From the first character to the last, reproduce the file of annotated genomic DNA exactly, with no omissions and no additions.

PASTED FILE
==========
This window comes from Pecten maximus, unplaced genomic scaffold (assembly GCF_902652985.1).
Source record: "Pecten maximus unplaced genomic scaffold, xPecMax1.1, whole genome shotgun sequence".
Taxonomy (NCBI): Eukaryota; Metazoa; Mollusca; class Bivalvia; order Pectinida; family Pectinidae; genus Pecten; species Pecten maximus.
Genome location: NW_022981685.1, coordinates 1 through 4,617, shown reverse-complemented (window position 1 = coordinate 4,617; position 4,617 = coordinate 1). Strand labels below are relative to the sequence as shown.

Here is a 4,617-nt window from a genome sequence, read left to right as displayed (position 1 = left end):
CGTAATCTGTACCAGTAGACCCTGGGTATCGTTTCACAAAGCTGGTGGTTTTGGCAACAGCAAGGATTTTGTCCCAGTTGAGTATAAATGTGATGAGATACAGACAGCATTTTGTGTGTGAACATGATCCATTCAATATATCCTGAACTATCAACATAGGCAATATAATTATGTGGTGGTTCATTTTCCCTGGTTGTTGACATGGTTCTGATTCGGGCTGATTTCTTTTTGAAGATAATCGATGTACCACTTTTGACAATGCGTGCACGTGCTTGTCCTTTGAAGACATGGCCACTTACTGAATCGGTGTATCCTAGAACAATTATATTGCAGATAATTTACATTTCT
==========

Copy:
This window comes from Pecten maximus, unplaced genomic scaffold (assembly GCF_902652985.1).
Source record: "Pecten maximus unplaced genomic scaffold, xPecMax1.1, whole genome shotgun sequence".
Taxonomy (NCBI): Eukaryota; Metazoa; Mollusca; class Bivalvia; order Pectinida; family Pectinidae; genus Pecten; species Pecten maximus.
Genome location: NW_022981685.1, coordinates 1 through 4,617, shown reverse-complemented (window position 1 = coordinate 4,617; position 4,617 = coordinate 1). Strand labels below are relative to the sequence as shown.

Here is a 4,617-nt window from a genome sequence, read left to right as displayed (position 1 = left end):
CGTAATCTGTACCAGTAGACCCTGGGTATCGTTTCACAAAGCTGGTGGTTTTGGCAACAGCAAGGATTTTGTCCCAGTTGAGTATAAATGTGATGAGATACAGACAGCATTTTGTGTGTGAACATGATCCATTCAATATATCCTGAACTATCAACATAGGCAATATAATTATGTGGTGGTTCATTTTCCCTGGTTGTTGACATGGTTCTGATTCGGGCTGATTTCTTTTTGAAGATAATCGATGTACCACTTTTGACAATGCGTGCACGTGCTTGTCCTTTGAAGACATGGCCACTTACTGAATCGGTGTATCCTAGAACAATTATATTGCAGATAATTTACATTTCT